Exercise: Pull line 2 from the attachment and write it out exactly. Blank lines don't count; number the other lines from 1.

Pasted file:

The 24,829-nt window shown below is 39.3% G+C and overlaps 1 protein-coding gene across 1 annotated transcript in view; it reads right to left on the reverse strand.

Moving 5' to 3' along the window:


Moving 5' to 3' along the window: